For the love of the game

While organized clubs and leagues may have been restricted to wealthy men at the time, sports were also taken up by women, children, and the working class.

People of all ages turned to casual recreation as a way to enjoy our long, cold winters — skating, skiing, tramping, and sledding in Toronto’s public parks.


Grandstand (1907-1946)

Girls 75 yard race at Rani Ghar Grotto picnic
Unknown photographer
Photograph, 1924

Foot races and other amateur competitions were common at social picnics, like this one held at Exhibition Park and hosted by the Rani Ghar Grotto, a charitable fraternal organization.

Hanlan, Hotel (1880-1909), Hanlan's Point

Tennis at Hanlan Hotel
Unknown photographer
Photograph, 1905

A sport with British and French roots, tennis began to take hold as a competitive sport in Canada in the 1880s. It was also a popular pastime for players of all ages.

In the 19th century, the northwest tip of the Toronto Island, known as Hanlan’s Point, was a popular destination for amusement and recreation. This hotel was established by John Hanlan in 1878. His son, Ned, became a world champion sculler.

Don River (West Don River), slightly west of Bayview Ave.

Dunnett’s swimming hole in the Don River
William Wallace Judd (1883-1981)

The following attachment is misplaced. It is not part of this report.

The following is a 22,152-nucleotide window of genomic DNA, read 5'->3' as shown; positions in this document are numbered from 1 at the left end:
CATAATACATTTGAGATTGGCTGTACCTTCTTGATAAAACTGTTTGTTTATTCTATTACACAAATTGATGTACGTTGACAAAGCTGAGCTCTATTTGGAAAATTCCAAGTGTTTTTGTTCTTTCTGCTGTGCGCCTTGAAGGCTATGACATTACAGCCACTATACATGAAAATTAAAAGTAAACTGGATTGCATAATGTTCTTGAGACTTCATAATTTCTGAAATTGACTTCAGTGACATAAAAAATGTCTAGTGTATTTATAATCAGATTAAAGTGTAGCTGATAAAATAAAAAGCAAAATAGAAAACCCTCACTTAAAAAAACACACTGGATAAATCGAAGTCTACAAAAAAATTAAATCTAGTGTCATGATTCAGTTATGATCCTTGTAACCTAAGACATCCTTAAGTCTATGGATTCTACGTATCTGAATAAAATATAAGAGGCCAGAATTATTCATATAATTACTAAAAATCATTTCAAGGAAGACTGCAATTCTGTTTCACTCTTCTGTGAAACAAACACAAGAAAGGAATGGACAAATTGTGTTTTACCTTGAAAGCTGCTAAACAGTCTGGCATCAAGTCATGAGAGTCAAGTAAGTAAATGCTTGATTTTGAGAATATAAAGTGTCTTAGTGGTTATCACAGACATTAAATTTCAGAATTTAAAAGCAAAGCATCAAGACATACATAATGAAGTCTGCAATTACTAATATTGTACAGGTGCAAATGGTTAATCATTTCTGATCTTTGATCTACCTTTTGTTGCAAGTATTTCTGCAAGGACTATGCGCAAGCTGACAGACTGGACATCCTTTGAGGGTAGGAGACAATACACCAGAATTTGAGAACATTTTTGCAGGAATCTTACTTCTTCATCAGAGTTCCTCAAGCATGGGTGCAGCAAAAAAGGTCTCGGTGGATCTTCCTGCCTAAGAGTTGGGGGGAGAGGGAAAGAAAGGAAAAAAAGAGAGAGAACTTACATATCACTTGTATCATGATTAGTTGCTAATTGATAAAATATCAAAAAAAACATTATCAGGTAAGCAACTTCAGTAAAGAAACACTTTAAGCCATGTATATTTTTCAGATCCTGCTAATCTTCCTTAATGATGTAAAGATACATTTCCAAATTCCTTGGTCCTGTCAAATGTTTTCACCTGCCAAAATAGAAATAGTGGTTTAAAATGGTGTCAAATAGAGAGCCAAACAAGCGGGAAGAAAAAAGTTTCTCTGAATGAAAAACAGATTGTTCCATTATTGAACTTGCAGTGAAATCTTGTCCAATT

Photograph, 1900

Once a popular place to cool off in the summer heat, it is no longer advisable to swim in the Don River because of pollution and sewer overflow.

This swimming hole was located on the west branch of the Don River, close by present day Bayview Avenue. Dunnett was a local farmer and blacksmith.

Victoria Skating Rink, Gerrard St. E., s.w. cor. Sherbourne St.; looking n., Allan Gardens immediately behind rink.

Victoria Skating Rink

Unknown artist Photograph of engraving, coloured with watercolours, 1863

Gift of John Ross Robertson

Located at the corner of Sherbourne and Gerrard (where Allen Gardens is now located), the Victoria was once the city’s most fashionable skating rink.

This engraving, originally printed in the Canadian Illustrated News, depicts the presentation of prizes for a skating match held March 7, 1863, the first of its kind to have taken place in Toronto.

Chestnut St. (Boys rolling hoop)

Hoop rolling on Chestnut St.
James and Son
Photograph, 1922

Hoop rolling was a popular children’s game in the 19th and early 20th century.

This photograph of three boys rolling bicycle rim hoops was published in The Globe on August 29, 1922 along with the caption: “The illustration shows three young Canadians, representatives of three races, Greek, Hebrew and Polish rolling their hoops in happy unison on Chestnut street.”

Little York Junior Soccer Team

Little York Junior Soccer Team
Unknown photographer
Photograph on postcard, 1909

The Little York Junior Soccer Team played in the Danforth area of Toronto, and were part of the Ontario Soccer Association. The team won the Ontario Cup in 1908.

Merry Games for Children

Merry Games for Children
Author unknown
Toronto: William Bryce, ca. 1890s

In the late 19th century, children in Toronto enjoyed many toys and games that originated in Victorian England. Kids often played with simple, homemade equipment, like balls made out of old rags or bats fashioned out of wood.

This colourful book includes a number of familiar pastimes, like marbles, kite flying, and tag.

You can read the whole book online or download it on our Digital Archive.